“The problem of clerical celibacy, and its eventual imposition, clashed with another point that was one of the principal innovations of Christian culture: the value of free choice, especially in the context of spiritual life. [...] The high regard enjoyed by chastity meant that, since the first centuries, many clerics spontaneously practiced celibacy, especially in the West, where it was particularly valued. But the Church has not declared a norm with regard to it. The married state too, in fact, had a religious and spiritual value, which made it difficult to exclude clerics from it without provoking its devaluation.”What struck me about the above was that the argument pivoted around an insistence on the fundamental value of choice and therefore on freedom. It was an argument that decidedly was not pitting celibacy against marriage but presented this important choice as being both orthogonal to that of the priesthood and as having great importance, which in turn placed equal value on the two choices: celibacy and marriage. How strongly this was believed is exemplified by the following canons of the Synod of Gangra in 340 AD:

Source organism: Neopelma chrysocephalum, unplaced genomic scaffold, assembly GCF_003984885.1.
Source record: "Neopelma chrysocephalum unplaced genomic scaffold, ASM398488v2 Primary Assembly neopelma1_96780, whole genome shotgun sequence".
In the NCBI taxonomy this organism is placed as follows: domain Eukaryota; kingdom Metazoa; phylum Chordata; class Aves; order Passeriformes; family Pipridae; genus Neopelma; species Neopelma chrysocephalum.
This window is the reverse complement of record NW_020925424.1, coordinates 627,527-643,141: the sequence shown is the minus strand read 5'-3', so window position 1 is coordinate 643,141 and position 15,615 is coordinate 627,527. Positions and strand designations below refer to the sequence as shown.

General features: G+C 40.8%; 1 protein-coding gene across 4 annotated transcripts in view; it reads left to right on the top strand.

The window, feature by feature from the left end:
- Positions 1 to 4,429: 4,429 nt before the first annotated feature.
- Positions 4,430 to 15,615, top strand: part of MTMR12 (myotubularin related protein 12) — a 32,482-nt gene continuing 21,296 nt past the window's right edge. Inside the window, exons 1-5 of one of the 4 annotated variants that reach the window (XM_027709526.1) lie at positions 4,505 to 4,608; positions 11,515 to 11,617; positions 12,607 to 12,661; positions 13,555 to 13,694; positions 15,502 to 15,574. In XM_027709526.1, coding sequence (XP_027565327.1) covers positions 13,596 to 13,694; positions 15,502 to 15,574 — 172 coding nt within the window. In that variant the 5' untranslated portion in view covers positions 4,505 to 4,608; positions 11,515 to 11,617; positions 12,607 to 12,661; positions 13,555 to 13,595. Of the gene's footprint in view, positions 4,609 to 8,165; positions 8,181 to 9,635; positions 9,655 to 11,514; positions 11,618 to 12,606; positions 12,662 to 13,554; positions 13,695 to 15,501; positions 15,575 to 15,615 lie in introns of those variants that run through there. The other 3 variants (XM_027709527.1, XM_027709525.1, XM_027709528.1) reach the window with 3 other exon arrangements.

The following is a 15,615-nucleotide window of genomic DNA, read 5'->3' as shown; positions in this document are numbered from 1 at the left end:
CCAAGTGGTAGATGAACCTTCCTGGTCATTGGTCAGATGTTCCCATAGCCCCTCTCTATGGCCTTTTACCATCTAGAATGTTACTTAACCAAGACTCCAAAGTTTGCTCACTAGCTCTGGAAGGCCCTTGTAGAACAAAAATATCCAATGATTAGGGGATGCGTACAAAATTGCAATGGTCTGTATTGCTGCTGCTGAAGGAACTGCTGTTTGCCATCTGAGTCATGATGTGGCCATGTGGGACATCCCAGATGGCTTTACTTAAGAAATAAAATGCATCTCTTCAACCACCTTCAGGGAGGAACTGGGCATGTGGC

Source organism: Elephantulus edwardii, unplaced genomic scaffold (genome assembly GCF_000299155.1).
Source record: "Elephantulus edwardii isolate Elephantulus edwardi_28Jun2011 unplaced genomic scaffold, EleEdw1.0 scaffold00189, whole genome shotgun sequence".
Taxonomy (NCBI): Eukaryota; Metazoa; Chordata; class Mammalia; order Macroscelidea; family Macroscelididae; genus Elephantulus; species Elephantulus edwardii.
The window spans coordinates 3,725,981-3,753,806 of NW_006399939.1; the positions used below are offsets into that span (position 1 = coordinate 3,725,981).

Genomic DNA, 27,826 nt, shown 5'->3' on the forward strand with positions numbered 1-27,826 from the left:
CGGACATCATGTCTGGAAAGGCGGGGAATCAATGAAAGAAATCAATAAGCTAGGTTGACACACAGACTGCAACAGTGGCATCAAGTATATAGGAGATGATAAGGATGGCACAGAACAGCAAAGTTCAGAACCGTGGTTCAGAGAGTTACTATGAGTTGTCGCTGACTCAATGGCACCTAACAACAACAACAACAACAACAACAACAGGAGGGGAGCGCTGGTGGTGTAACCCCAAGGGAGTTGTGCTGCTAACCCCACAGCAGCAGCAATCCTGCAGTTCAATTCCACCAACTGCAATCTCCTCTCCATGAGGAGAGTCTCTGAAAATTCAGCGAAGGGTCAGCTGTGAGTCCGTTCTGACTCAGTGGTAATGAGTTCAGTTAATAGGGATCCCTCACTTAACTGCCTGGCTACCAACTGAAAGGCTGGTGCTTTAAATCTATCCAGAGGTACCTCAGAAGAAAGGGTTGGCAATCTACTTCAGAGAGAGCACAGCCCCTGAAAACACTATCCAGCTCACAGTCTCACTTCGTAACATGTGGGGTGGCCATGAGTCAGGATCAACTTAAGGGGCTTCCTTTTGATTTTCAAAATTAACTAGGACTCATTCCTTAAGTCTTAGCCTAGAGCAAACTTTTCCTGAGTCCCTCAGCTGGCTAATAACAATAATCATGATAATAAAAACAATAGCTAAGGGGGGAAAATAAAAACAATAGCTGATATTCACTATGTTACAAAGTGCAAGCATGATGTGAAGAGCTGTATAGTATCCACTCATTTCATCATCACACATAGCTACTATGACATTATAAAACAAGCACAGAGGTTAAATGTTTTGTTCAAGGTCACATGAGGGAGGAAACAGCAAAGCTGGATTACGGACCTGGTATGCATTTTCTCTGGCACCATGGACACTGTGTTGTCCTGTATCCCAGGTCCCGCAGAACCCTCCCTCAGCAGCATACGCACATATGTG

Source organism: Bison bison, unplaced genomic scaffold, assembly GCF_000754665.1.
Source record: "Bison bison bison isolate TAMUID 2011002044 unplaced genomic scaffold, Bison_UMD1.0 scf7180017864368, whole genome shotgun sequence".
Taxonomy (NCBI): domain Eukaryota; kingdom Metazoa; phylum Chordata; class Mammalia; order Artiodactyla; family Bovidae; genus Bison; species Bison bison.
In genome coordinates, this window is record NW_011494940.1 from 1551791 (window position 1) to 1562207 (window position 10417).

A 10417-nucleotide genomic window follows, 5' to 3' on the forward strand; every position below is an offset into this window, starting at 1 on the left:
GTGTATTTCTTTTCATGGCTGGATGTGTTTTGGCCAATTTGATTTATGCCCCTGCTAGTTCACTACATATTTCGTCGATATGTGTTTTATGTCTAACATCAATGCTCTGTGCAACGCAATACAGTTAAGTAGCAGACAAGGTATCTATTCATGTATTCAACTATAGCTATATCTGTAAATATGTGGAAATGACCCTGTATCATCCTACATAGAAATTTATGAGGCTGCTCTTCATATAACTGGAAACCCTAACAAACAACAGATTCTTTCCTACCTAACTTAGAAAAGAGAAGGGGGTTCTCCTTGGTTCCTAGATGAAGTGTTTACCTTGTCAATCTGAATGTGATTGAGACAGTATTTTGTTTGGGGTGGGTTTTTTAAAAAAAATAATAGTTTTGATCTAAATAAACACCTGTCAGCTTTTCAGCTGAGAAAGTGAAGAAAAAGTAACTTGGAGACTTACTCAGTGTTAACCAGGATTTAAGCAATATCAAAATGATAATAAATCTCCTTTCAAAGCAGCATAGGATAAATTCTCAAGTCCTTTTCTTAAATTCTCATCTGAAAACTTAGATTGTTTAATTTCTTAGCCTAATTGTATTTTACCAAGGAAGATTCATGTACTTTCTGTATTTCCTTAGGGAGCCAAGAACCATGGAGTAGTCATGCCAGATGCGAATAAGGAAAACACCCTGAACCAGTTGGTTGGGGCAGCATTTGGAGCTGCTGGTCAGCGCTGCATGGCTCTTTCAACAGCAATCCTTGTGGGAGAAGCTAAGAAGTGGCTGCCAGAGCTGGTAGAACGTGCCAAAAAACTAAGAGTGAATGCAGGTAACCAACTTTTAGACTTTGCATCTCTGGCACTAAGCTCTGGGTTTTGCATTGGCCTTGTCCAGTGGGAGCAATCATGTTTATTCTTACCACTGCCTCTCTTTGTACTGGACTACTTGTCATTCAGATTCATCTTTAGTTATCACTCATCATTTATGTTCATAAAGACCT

“Canon 1: If any one shall condemn marriage, or abominate and condemn a woman who is a believer and devout, and sleeps with her own husband, as though she could not enter the Kingdom [of heaven] let him be anathema. Canon 4: If any one shall maintain, concerning a married presbyter, that is not lawful to partake of the oblation when he offers it, let him be anathema. Canon 9: If any one shall remain virgin, or observe continence, abstaining from marriage because he abhors it, and not on account of the beauty and holiness of virginity itself, let him be anathema. Canon 10: If any one of those who are living a virgin life for the Lord's sake shall treat arrogantly the married, let him be anathema.”Not only were married priests to be treated as the equals of celibate ones and marriage be afforded with reverence, but anyone who acted contrary to this teaching was anathema and therefore subject to excommunication. While the above is a strong argument already, what really clinched it for me is the realisation that Jesus himself called married men to the priesthood, while he could have just as easily chosen only unmarried ones. St. Peter was certainly married (the Gospel referring to his mother-in-law, cf. Matthew 8:14-15) and in all likelihood so were more of the apostles. Even being sure only of St. Peter's married state is sufficient for knowing that Jesus called married men to go out in His name and proclaim the Good News. St. Peter having been the first pope further underlines the deliberate character of Jesus' choice and it can't be argued that only some peripheral apostle was married and that this was some anomaly (and even that would be a weak argument). As it stands though, we have Jesus call a married man to be not only a priest and bishop but also the first pope. There are certainly challenges with opening up the choice between celibacy and marriage to priests (both practical and psychological), but I am left with standing on the side of those in favor of it, predominantly because Jesus himself chose to stand among them too (as he chose to stand among those in favor of celibacy (e.g., cf. Matthew 19:12). In no way is this in opposition to celibacy though, which I consider to be a great good when chosen for the sake of giving one's life to God. Neither is this a call to disobedience with the Church's norms or a demand for a change. Instead, it is a (albeit minuscule) contribution to a discussion of the topic and, I believe wholly consonant with the magisterium of the Church. For example, the Vatican II decree Presbyterorum Ordinis clearly states that celibacy “is not demanded by the very nature of the priesthood, as is apparent from the practice of the early Church and from the traditions of the Eastern Churches” (§16). Pope Francis too has spoken on this subject in a way that is open to discussion, while being clear about the norm in force today, when he said that priestly celibacy “is a matter of discipline, not of faith. It can change, [but] for the moment, I am in favor of maintaining [it], with all its pros and cons, because we have ten centuries of good experiences rather than failures” (On Heaven and Earth). Even though I don't dispute at all that priestly celibacy is working well “for the moment,” an understanding of the reasons for having it co-exist with priestly marriage in the Early Church has made me understand that this co-existence was a "discipline" practiced for profound, and to my mind, very strong reasons of choice and freedom.